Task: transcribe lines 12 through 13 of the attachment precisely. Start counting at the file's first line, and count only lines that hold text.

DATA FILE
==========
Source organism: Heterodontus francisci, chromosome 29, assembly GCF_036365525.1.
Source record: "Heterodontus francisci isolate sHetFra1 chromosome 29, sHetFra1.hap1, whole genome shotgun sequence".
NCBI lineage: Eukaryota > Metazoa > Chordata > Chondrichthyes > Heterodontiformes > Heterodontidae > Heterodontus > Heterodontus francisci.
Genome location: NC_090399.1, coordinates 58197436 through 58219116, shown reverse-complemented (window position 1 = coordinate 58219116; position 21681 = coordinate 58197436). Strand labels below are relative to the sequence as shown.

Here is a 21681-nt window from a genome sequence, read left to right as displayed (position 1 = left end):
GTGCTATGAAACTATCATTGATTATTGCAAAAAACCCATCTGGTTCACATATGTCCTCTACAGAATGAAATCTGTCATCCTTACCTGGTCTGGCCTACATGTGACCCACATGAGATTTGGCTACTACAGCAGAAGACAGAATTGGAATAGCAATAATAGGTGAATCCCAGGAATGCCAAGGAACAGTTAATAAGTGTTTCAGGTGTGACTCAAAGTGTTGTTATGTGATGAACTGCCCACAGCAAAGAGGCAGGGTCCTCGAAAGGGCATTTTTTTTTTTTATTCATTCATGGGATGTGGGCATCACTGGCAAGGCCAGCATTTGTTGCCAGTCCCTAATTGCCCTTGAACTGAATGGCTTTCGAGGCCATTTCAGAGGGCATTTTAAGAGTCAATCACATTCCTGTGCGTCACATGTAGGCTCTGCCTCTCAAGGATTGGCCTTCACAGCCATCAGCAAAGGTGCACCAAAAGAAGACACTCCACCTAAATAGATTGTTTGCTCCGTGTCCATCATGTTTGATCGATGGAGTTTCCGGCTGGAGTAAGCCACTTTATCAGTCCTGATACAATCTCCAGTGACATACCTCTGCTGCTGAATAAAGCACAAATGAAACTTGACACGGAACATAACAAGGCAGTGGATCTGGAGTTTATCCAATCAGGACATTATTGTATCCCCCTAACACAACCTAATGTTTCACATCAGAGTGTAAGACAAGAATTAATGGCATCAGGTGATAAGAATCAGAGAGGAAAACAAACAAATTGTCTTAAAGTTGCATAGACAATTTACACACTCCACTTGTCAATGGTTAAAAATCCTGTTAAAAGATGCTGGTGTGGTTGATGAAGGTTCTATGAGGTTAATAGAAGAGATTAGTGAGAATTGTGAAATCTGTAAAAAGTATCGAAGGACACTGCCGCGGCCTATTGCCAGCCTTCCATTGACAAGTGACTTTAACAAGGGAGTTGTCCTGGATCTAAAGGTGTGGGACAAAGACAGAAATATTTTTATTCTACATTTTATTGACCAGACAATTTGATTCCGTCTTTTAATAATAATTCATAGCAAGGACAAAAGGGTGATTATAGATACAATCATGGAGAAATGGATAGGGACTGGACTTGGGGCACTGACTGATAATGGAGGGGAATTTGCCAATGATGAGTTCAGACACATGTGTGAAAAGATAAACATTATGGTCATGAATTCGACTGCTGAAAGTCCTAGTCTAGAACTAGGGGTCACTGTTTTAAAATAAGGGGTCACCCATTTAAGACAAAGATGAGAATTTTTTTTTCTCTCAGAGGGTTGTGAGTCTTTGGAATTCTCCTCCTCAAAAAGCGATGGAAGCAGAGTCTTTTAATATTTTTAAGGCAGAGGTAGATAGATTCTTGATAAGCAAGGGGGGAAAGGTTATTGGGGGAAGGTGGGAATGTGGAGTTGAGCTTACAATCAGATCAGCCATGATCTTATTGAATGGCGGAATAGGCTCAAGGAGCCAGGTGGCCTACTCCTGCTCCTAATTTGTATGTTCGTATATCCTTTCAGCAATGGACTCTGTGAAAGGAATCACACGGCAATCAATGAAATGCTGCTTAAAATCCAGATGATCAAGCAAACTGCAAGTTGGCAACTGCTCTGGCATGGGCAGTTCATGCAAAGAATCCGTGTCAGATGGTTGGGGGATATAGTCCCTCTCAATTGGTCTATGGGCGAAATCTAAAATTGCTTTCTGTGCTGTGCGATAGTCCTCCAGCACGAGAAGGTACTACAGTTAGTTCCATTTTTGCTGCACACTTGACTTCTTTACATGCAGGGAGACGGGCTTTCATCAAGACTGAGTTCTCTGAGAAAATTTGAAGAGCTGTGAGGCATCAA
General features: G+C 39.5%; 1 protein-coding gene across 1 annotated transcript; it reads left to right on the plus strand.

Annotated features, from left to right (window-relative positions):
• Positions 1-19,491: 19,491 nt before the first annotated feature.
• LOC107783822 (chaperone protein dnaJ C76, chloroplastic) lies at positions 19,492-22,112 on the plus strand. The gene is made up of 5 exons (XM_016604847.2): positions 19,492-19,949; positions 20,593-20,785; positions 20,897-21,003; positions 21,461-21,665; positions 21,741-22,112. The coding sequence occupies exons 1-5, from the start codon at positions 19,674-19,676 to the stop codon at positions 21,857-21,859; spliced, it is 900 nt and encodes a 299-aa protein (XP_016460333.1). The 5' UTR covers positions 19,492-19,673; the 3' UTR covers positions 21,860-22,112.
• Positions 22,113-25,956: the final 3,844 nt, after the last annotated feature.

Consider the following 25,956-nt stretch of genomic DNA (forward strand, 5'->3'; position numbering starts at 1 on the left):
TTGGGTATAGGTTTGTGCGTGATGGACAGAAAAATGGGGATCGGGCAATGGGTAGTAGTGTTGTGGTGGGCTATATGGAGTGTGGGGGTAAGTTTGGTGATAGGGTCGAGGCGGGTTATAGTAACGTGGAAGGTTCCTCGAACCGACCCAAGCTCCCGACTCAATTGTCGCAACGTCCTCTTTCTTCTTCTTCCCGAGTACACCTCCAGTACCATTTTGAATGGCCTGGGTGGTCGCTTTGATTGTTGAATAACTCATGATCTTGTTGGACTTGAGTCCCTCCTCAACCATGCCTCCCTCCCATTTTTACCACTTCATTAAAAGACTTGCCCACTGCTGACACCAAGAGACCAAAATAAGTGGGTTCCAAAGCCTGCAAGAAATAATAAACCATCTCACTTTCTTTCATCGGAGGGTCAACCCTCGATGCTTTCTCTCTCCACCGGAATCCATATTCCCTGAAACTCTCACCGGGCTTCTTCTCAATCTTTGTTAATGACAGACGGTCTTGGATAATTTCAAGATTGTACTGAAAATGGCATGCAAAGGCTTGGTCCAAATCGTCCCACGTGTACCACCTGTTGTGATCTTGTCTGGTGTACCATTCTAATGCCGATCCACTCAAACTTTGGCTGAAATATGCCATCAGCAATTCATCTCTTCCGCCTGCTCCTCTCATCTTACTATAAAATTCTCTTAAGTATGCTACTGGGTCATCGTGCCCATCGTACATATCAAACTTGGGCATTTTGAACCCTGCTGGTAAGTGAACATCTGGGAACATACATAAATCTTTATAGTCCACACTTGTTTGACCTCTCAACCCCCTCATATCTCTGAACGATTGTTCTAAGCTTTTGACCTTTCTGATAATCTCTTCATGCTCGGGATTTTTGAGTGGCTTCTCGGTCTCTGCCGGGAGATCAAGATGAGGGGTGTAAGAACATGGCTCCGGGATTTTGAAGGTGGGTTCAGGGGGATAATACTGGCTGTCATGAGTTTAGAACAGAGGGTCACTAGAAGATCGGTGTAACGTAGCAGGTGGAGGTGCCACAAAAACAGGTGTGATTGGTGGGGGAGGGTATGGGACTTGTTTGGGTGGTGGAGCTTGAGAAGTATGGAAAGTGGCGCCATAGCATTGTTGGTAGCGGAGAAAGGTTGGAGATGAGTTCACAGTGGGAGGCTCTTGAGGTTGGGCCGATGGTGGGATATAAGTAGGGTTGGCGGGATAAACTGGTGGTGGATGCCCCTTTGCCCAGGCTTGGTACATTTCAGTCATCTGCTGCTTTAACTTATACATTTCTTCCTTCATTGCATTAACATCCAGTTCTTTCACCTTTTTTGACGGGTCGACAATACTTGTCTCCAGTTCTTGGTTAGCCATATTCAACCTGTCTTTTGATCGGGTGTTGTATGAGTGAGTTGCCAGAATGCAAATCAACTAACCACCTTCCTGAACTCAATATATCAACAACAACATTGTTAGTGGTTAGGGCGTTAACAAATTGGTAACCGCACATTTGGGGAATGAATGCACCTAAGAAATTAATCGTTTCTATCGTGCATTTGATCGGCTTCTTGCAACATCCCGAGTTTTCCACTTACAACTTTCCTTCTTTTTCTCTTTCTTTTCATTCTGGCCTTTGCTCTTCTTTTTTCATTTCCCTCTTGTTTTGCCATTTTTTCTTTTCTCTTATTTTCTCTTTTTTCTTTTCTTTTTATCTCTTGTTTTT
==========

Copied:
Consider the following 25,956-nt stretch of genomic DNA (forward strand, 5'->3'; position numbering starts at 1 on the left):
TTGGGTATAGGTTTGTGCGTGATGGACAGAAAAATGGGGATCGGGCAATGGGTAGTAGTGTTGTGGTGGGCTATATGGAGTGTGGGGGTAAGTTTGGTGATAGGGTCGAGGCGGGTTATAGTAACGTGGAAGGTTCCTCGAACCGACCCAAGCTCCCGACTCAATTGTCGCAACGTCCTCTTTCTTCTTCTTCCCGAGTACACCTCCAGTACCATTTTGAATGGCCTGGGTGGTCGCTTTGATTGTTGAATAACTCATGATCTTGTTGGACTTGAGTCCCTCCTCAACCATGCCTCCCTCCCATTTTTACCACTTCATTAAAAGACTTGCCCACTGCTGACACCAAGAGACCAAAATAAGTGGGTTCCAAAGCCTGCAAGAAATAATAAACCATCTCACTTTCTTTCATCGGAGGGTCAACCCTCGATGCTTTCTCTCTCCACCGGAATCCATATTCCCTGAAACTCTCACCGGGCTTCTTCTCAATCTTTGTTAATGACAGACGGTCTTGGATAATTTCAAGATTGTACTGAAAATGGCATGCAAAGGCTTGGTCCAAATCGTCCCACGTGTACCACCTGTTGTGATCTTGTCTGGTGTACCATTCTAATGCCGATCCACTCAAACTTTGGCTGAAATATGCCATCAGCAATTCATCTCTTCCGCCTGCTCCTCTCATCTTACTATAAAATTCTCTTAAGTATGCTACTGGGTCATCGTGCCCATCGTACATATCAAACTTGGGCATTTTGAACCCTGCTGGTAAGTGAACATCTGGGAACATACATAAATCTTTATAGTCCACACTTGTTTGACCTCTCAACCCCCTCATATCTCTGAACGATTGTTCTAAGCTTTTGACCTTTCTGATAATCTCTTCATGCTCGGGATTTTTGAGTGGCTTCTCGGTCTCTGCCGGGAGATCAAGATGAGGGGTGTAAGAACATGGCTCCGGGATTTTGAAGGTGGGTTCAGGGGGATAATACTGGCTGTCATGAGTTTAGAACAGAGGGTCACTAGAAGATCGGTGTAACGTAGCAGGTGGAGGTGCCACAAAAACAGGTGTGATTGGTGGGGGAGGGTATGGGACTTGTTTGGGTGGTGGAGCTTGAGAAGTATGGAAAGTGGCGCCATAGCATTGTTGGTAGCGGAGAAAGGTTGGAGATGAGTTCACAGTGGGAGGCTCTTGAGGTTGGGCCGATGGTGGGATATAAGTAGGGTTGGCGGGATAAACTGGTGGTGGATGCCCCTTTGCCCAGGCTTGGTACATTTCAGTCATCTGCTGCTTTAACTTATACATTTCTTCCTTCATTGCATTAACATCCAGTTCTTTCACCTTTTTTGACGGGTCGACAATACTTGTCTCCAGTTCTTGGTTAGCCATATTCAACCTGTCTTTTGATCGGGTGTTGTATGAGTGAGTTGCCAGAATGCAAATCAACTAACCACCTTCCTGAACTCAATATATCAACAACAACATTGTTAGTGGTTAGGGCGTTAACAAATTGGTAACCGCACATTTGGGGAATGAATGCACCTAAGAAATTAATCGTTTCTATCGTGCATTTGATCGGCTTCTTGCAACATCCCGAGTTTTCCACTTACAACTTTCCTTCTTTTTCTCTTTCTTTTCATTCTGGCCTTTGCTCTTCTTTTTTCATTTCCCTCTTGTTTTGCCATTTTTTCTTTTCTCTTATTTTCTCTTTTTTCTTTTCTTTTTATCTCTTGTTTTT